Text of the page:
“[D]oes the ethical charge of trauma theory indeed derive from this impossible ethical moment which takes place in reading, or is trauma theory spirited out of its critical predicament by an ethical temptation to pragmatically appropriate the literary?”
To begin with, let’s apply some concrete definitions to this phrase. This section of the article is referring to the ability of texts dealing with trauma to involve themselves with the pain of a traumatic event without succumbing to it. Does a trauma narrative succeed in this in the actual reading of the narrative, or does it deal with it afterwards, through a literary analysis of its content?
I’m in the during-the-reading camp. The most useful expression of trauma in narrative, I believe, is the one we feel as we read: the immersion in the events and the aftermath, and the consideration of how each characters deals with their burdens. I think Kind One deals very directly with trauma, although, ironically, the traumatic events in the novel don’t occur presently in the text, but are obliquely referred to as remnants: scars or memories, pig stickers and chain links.
This distance from the actual events themselves gives the reader a space to cushion the blow of the grisliness of the trauma. But the consideration of the trauma is all there in the text; it hangs over the reader as the book progresses, with a heaviness that only increases with every reference to “how it was back then” or “what was to come next”. We know things get real bad, real fast. This foreshadowing technique and then sideways report of actual events (when did Cleome get her scar, exactly?) gives the terror a sort of filter; it’s less harsh than it would be with direct report.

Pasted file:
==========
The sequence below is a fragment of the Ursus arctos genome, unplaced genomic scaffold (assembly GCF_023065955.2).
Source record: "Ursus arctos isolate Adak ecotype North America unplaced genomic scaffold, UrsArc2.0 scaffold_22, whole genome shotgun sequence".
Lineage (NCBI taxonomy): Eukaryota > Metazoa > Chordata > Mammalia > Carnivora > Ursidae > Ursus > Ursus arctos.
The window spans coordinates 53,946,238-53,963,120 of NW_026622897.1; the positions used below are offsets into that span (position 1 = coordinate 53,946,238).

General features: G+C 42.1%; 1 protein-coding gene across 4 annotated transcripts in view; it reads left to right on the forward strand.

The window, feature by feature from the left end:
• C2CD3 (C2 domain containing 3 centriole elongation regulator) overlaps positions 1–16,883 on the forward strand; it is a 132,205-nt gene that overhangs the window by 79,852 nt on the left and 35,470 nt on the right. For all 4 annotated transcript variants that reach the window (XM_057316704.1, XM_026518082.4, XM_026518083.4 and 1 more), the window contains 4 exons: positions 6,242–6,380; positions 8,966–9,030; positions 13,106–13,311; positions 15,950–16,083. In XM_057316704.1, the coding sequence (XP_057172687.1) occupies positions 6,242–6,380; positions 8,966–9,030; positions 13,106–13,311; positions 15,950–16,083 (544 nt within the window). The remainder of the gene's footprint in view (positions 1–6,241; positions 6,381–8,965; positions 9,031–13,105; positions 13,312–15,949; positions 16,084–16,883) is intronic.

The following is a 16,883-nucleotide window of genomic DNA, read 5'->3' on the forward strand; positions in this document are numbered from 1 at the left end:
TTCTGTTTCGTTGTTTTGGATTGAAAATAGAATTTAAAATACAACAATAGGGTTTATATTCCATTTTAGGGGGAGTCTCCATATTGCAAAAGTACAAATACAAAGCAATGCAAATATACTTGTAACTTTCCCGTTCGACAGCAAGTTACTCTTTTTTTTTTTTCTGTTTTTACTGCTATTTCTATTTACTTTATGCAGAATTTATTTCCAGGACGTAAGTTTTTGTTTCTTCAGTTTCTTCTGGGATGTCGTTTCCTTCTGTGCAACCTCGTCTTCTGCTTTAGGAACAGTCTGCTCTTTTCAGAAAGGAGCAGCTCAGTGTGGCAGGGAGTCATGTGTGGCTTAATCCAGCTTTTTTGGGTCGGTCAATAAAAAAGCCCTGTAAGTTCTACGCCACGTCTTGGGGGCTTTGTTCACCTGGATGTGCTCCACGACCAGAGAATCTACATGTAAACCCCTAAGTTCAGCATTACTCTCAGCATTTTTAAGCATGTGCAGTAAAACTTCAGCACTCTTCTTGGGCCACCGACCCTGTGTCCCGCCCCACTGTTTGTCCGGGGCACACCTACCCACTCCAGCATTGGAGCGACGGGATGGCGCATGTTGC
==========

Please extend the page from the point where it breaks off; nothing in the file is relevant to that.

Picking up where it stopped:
I don’t think Hunt intended us to consider the horrific violence of the text in terms of examining it deeply for embedded meaning; I think we’re supposed to accept that terrible things happened to the characters, as similar things probably did in reality during the Civil War era. The removed-ness of the reports gives us a sense that so much time has passed, and the characters piece together their memories of their abuse in a way that reflects just how long it has been since it occurred.
But that’s the point of a scar, right? It’s a memory, a trace of past pain. I sort of look at the whole novel as a blunt depiction of a scar– of Ginny’s pain, of Cleome and Zinnia’s, and of women in general who are trapped in a system where rich white men feel entitled to play God.